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Homophobia in Jamaica and “Murder Music”


“Gays are killed in Jamaica!”

To illustrate how conditions really are for LGBT people in Jamaica, I have urged people to watch a YouTube video that features the photo above. While looking at the above photo, you listen to a very homophobic, “kill LGBT,” song.

Awhile ago, the video was removed from YouTube. You can now hear the same very homophobic song without the photo at

There is a terrific article out about homophobia in Jamaica and “Murder Music,” music that calls for LGBT people to be killed. The article is in the December 2010 issue of the online Guernica Magazine. It is by Ilan Greenberg, the title is “Murder Music” and you can read it at

Below are some excerpts from the Guernica Magazine “Murder Music” article:



Jamaica’s dancehall music is being blamed for the country’s violent attacks on gays. But there are many who don’t see the music as homophobic, only the battle cry of a changing nation.

Dancehall is a beat-heavy, lyrically-dense, energetic, and synthesizer-driven music that has much in common with American hip-hop. It evolved in the early nineteen nineties out of the classic reggae of Bob Marley and Jimmy Cliff—the often feel-good, reefer-party music championing the Rastafarian visions of social justice and pan-African celebration, which had powered Jamaica to worldwide recognition in the nineteen seventies and had catapulted Jamaican musicians into the far reaches of global iconography.

Surging in popularity worldwide, dancehall acts routinely fill venues like Madison Square Garden. The biggest dancehall performers sell out their U.S. concert dates within minutes. In Japan some forty thousand fans roar to the beat of dancehall acts in a sold-out stadium concert staged every September. Dance moves pioneered by dancehall fans frequently turn up in the videos of American hip hop stars.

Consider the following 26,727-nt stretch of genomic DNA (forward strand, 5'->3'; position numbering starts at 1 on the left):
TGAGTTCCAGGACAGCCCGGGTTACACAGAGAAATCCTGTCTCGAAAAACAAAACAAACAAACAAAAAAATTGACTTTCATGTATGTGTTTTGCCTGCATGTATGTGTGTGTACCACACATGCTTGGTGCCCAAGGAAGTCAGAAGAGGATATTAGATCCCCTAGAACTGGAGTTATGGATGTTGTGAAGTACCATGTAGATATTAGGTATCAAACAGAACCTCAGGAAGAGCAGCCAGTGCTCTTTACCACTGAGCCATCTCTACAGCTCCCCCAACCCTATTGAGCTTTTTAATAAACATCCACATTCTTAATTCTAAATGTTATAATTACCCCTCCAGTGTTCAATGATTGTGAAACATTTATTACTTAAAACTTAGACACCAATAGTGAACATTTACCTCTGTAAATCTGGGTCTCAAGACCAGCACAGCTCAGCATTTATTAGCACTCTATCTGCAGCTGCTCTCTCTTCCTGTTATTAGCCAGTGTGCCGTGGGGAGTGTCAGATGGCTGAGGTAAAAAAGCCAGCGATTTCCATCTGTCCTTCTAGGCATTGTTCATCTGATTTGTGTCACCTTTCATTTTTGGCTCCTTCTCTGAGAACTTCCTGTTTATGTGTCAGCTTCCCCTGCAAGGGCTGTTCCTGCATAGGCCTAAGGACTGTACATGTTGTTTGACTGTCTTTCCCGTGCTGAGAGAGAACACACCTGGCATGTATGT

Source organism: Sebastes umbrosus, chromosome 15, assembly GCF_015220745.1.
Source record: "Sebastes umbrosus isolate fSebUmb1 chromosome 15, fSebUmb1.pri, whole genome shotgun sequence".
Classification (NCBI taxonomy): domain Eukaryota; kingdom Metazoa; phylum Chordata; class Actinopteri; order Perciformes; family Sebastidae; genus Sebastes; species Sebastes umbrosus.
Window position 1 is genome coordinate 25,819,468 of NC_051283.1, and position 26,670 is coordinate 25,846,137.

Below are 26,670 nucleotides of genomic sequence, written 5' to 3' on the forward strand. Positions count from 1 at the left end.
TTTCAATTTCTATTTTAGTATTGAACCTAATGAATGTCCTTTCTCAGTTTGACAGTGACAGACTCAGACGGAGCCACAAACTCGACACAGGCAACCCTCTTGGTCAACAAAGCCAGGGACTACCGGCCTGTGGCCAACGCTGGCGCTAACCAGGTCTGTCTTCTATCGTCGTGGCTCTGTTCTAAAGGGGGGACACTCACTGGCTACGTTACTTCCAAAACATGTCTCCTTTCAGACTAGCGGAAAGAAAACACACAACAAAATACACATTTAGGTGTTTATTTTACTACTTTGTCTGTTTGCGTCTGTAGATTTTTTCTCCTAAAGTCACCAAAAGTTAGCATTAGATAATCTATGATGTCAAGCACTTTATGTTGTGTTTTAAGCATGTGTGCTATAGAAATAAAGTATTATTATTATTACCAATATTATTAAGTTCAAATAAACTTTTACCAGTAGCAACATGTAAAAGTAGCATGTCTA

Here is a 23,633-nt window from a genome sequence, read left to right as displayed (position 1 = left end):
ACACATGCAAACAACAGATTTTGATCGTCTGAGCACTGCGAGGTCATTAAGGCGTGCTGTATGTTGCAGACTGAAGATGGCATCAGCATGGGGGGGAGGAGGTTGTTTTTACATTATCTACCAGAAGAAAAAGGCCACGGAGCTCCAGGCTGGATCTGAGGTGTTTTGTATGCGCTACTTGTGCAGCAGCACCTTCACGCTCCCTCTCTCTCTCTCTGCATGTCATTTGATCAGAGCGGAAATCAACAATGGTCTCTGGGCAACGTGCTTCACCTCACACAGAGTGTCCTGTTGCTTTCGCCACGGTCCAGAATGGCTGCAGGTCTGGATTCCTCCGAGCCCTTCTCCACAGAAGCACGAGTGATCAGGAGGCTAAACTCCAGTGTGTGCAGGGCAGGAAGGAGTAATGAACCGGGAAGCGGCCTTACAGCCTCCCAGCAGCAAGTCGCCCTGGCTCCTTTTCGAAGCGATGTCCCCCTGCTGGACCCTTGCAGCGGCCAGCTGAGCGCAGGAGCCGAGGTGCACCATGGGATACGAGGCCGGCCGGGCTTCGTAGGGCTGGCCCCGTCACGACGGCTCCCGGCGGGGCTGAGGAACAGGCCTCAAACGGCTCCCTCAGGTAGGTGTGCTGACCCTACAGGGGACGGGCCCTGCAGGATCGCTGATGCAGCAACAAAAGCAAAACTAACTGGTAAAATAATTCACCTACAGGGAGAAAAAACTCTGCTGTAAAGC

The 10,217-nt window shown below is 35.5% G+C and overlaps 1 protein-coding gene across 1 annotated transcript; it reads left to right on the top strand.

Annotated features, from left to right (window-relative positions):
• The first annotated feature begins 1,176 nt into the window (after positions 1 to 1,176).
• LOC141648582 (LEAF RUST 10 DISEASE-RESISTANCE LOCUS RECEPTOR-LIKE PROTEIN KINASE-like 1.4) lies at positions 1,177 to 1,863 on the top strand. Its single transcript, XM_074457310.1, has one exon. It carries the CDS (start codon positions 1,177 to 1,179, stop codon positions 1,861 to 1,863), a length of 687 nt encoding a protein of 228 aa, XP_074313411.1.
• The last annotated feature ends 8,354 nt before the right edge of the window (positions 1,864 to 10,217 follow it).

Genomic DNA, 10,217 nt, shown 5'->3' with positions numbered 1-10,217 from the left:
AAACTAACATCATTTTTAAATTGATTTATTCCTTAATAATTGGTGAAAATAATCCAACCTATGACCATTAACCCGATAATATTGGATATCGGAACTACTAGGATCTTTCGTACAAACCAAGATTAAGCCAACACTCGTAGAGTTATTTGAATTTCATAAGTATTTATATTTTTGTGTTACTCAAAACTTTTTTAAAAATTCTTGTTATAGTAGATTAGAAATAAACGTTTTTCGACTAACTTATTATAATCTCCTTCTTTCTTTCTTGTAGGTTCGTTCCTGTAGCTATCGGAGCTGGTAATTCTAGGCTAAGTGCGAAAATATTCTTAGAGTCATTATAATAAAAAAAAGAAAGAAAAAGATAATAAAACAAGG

But dancehall is hugely controversial—inside and outside Jamaica. Detractors echo many of the same complaints voiced against American hip-hop, including that the music promotes misogyny and violence. But the brief against dancehall far exceeds criticism inveighed against any other genre of popular music. Dancehall is a crucible for Jamaica’s irreconcilable notions of class and masculinity and identity. Most of all, dancehall is accused of fomenting vicious anti-gay violence.


Jamaicans have a preoccupation with homosexuality:


But in no arena is dancehall—and Jamaican society overall—more troubled than in grappling with sexual orientation. Blaring on most street corners and from car radios, dancehall’s virulent homophobia, a curdled hatred for homosexuals explicitly and pervasively articulated in the music’s lyrics and deeply entrenched in dancehall culture, foments a quotidian reign of terror against Jamaican gay people. Jamaican gays call it murder music.


In a country where gay people are routine targets for violence, where the homes of suspected gay people are burned down at night and lesbians frequently confront the threat of rape, where police habitually refuse to intervene in crimes against gay victims and where men do not sit next to each other on a public bus in fear they will accidentally brush up against another man and consequently expose themselves to violent attack, dancehall implacably channels the country’s anti-gay animus.